The risks of Iran winning the war against ISIS

As the international coalition of countries continues to fight the Islamic State of Iraq and Syria (ISIS), some unlikely alliances are proving effective. While both the U.S. and Iran have said they are not coordinating efforts, Supreme Leader Ayatollah Ali Khamenei's backing of Kurdish and Shiite militias is a key component to the fight.

But CBS News senior security contributor and former CIA deputy director Michael Morell said that de-facto relationship comes with some possible serious consequences.

"There's a real risk here that over the long run we can defeat ISIS in Iraq, but we might hand Iraq to the Iranians, in a diplomatic sense," he said Tuesday on "CBS This Morning."

U.S.-backed Iraqi ground forces have not proven nearly as effective as the combination of coalition airstrikes and Kurdish and Shiite Muslim militias, which have clawed back significant territory from ISIS in northern Iraq of late.

"Iran is, I think, the most effective fighting force inside of Iraq. They have trained, they have supplied 100,000 Shiite militia, that compares to 50,000 Iraqi security forces who are not very effective," Morell said. "The Iranians are actually on the ground fighting with those Shia militia. "

Iranian officials have acknowledged that members of its elite Quds force, a military special forces division, are fighting inside Iraq.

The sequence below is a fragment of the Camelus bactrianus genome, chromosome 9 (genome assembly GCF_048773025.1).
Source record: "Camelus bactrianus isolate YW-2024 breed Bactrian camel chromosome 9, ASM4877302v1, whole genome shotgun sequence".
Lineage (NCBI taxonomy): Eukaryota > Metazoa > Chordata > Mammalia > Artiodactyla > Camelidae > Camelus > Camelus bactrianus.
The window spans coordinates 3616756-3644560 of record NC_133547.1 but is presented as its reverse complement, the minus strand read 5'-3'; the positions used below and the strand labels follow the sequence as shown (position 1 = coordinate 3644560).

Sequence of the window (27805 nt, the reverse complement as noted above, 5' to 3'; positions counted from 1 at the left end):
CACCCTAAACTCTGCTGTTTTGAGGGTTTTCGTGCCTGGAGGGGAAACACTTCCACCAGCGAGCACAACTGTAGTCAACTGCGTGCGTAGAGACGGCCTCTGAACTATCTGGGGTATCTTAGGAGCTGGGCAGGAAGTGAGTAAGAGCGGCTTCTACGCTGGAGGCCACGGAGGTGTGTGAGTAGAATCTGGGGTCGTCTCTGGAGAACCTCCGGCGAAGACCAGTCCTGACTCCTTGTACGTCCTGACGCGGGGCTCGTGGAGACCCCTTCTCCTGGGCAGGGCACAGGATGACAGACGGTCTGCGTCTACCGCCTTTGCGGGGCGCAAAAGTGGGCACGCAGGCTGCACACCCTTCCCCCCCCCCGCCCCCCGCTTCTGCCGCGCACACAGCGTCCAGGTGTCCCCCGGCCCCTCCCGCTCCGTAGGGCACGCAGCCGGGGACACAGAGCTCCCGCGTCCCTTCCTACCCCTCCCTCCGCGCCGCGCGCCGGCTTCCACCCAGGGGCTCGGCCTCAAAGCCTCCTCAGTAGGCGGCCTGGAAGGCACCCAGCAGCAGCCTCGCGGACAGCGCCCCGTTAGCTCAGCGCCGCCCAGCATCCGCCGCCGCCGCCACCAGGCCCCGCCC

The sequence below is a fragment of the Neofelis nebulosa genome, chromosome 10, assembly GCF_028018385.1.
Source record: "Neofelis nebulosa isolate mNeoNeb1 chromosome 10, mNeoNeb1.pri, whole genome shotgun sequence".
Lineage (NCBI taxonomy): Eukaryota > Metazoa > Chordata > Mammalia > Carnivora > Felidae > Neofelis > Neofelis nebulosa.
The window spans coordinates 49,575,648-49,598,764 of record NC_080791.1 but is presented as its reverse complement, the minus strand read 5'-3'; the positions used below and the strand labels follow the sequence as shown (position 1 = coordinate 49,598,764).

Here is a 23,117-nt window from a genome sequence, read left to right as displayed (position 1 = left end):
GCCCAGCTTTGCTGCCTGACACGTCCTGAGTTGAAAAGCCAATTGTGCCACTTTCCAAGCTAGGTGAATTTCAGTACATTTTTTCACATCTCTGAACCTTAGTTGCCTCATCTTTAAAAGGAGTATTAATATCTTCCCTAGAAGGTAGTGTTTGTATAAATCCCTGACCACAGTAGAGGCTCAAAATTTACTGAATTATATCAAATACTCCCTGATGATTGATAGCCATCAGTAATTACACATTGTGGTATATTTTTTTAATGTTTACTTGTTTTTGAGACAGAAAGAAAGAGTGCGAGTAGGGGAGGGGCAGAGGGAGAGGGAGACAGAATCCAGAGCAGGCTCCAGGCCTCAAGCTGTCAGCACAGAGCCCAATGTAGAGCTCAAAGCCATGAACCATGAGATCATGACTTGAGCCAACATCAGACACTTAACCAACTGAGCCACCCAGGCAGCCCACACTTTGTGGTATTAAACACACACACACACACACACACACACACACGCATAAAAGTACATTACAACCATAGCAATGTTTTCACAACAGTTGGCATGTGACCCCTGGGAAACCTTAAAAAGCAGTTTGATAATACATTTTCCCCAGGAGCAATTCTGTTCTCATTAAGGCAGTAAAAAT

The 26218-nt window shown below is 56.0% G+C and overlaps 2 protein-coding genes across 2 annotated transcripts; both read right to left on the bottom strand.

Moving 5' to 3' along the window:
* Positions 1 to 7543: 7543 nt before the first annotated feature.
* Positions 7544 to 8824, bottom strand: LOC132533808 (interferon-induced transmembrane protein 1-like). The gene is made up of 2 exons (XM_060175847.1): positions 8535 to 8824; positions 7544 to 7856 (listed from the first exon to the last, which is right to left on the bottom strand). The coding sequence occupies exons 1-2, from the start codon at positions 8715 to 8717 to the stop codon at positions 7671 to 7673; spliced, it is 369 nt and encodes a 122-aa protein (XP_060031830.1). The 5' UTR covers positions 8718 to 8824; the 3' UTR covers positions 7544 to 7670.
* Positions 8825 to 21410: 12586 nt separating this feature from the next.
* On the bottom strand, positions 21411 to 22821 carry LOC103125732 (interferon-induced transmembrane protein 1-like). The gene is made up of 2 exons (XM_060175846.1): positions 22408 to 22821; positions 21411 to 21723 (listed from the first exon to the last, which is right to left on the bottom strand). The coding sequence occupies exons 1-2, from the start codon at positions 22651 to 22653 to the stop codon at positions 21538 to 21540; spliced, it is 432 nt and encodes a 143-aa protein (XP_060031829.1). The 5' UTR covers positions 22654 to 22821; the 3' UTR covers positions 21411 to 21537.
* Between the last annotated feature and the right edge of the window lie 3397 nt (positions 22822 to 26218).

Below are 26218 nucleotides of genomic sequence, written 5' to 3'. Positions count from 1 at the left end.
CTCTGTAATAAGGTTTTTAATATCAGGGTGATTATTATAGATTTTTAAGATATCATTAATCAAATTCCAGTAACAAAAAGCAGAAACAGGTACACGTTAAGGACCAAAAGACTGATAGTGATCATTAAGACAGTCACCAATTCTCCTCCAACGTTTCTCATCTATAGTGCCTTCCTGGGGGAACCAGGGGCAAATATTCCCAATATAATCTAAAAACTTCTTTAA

On "Charlie Rose," U.S. Director of National Intelligence James Clapper said the Quds force could help defeat the terror group.

"In an advisory capacity, they brought in large amounts of weaponry, they fly UAVS over Iran. So, yes, they have a very robust commitment to the fight against ISIL in Iraq," he said, using an alternate acronym for the militant group.

Morell agreed.

"They have sent a lot of heavy weaponry in. They are providing a lot of funds. So they are the most effective fighting force there today," he said.

Inside Iraq, the government faces an important challenge. Prime Minister Haider al-Abadi has reached out to Iraq's minority Sunni population, which was largely viewed as marginalized under former Prime Minister Nouri al-Maliki.

Morell said that while the battle against ISIS seems to have united the two Islamic sects for the time being, the centuries-old rift could reignite at any time.

"As the Shiite militia and the Iranians push into Sunni areas, I think one of the things that you're going to see, given this Sunni-Shiite tension, is you're going to see Sunni Arabs actually come over to the side of ISIL. So from propaganda perspective, this will be a bonanza for ISIL," Morell said.

Morell also spoke about new details emerging on the recently unmasked ISIS' executioner Mohammed Emwazi, also known as "Jihadi John." In interviews with an advocacy group in 2009, Emwazi said he told British security officials that the 9/11 attacks, and the 7/7 transport bombings in London, were "wrong."

"A lot can happen in five years, so I think that's the first thing to remember. I think the second thing to remember is we don't really know he got radicalized. The radicalization process is a very personal one," Morell said.

The advocacy group, which said it knew Emwazi as a "beautiful" young man, has suggested that the attention of British security forces, at least in part, drove him toward ISIS.

"I don't believe that. I think it's much more likely that they (ISIS) saw the jihadi potential in him and that they played a role in driving him toward this."